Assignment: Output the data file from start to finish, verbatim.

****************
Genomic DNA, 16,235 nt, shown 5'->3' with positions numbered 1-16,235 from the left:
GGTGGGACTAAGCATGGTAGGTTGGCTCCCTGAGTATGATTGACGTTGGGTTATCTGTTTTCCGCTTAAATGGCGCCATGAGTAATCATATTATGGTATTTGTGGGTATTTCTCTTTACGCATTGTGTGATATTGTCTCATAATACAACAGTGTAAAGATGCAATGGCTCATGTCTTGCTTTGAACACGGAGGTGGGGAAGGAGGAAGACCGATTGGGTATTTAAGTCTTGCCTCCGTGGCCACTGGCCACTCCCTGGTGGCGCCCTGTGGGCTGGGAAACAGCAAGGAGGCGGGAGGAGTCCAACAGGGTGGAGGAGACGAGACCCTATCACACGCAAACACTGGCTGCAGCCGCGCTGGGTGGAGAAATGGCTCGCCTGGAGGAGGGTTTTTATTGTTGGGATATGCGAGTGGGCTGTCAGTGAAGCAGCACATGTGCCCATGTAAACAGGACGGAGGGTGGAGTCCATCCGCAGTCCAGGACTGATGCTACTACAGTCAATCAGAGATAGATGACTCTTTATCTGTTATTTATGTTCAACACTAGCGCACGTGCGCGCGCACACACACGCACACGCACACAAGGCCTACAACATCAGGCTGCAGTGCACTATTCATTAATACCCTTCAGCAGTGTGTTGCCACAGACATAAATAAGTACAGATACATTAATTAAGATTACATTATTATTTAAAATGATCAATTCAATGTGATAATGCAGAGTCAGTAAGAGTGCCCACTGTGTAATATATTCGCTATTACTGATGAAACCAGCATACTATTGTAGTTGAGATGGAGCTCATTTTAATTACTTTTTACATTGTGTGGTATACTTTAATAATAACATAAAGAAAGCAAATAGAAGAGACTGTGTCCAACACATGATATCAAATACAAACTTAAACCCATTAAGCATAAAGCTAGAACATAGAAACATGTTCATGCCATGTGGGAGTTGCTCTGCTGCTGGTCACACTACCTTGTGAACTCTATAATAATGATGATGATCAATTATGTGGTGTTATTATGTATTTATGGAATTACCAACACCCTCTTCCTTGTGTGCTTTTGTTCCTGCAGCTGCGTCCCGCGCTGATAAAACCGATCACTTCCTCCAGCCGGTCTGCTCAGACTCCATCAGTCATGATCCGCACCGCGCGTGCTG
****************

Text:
Genomic DNA, 16,235 nt, shown 5'->3' with positions numbered 1-16,235 from the left:
GGTGGGACTAAGCATGGTAGGTTGGCTCCCTGAGTATGATTGACGTTGGGTTATCTGTTTTCCGCTTAAATGGCGCCATGAGTAATCATATTATGGTATTTGTGGGTATTTCTCTTTACGCATTGTGTGATATTGTCTCATAATACAACAGTGTAAAGATGCAATGGCTCATGTCTTGCTTTGAACACGGAGGTGGGGAAGGAGGAAGACCGATTGGGTATTTAAGTCTTGCCTCCGTGGCCACTGGCCACTCCCTGGTGGCGCCCTGTGGGCTGGGAAACAGCAAGGAGGCGGGAGGAGTCCAACAGGGTGGAGGAGACGAGACCCTATCACACGCAAACACTGGCTGCAGCCGCGCTGGGTGGAGAAATGGCTCGCCTGGAGGAGGGTTTTTATTGTTGGGATATGCGAGTGGGCTGTCAGTGAAGCAGCACATGTGCCCATGTAAACAGGACGGAGGGTGGAGTCCATCCGCAGTCCAGGACTGATGCTACTACAGTCAATCAGAGATAGATGACTCTTTATCTGTTATTTATGTTCAACACTAGCGCACGTGCGCGCGCACACACACGCACACGCACACAAGGCCTACAACATCAGGCTGCAGTGCACTATTCATTAATACCCTTCAGCAGTGTGTTGCCACAGACATAAATAAGTACAGATACATTAATTAAGATTACATTATTATTTAAAATGATCAATTCAATGTGATAATGCAGAGTCAGTAAGAGTGCCCACTGTGTAATATATTCGCTATTACTGATGAAACCAGCATACTATTGTAGTTGAGATGGAGCTCATTTTAATTACTTTTTACATTGTGTGGTATACTTTAATAATAACATAAAGAAAGCAAATAGAAGAGACTGTGTCCAACACATGATATCAAATACAAACTTAAACCCATTAAGCATAAAGCTAGAACATAGAAACATGTTCATGCCATGTGGGAGTTGCTCTGCTGCTGGTCACACTACCTTGTGAACTCTATAATAATGATGATGATCAATTATGTGGTGTTATTATGTATTTATGGAATTACCAACACCCTCTTCCTTGTGTGCTTTTGTTCCTGCAGCTGCGTCCCGCGCTGATAAAACCGATCACTTCCTCCAGCCGGTCTGCTCAGACTCCATCAGTCATGATCCGCACCGCGCGTGCTG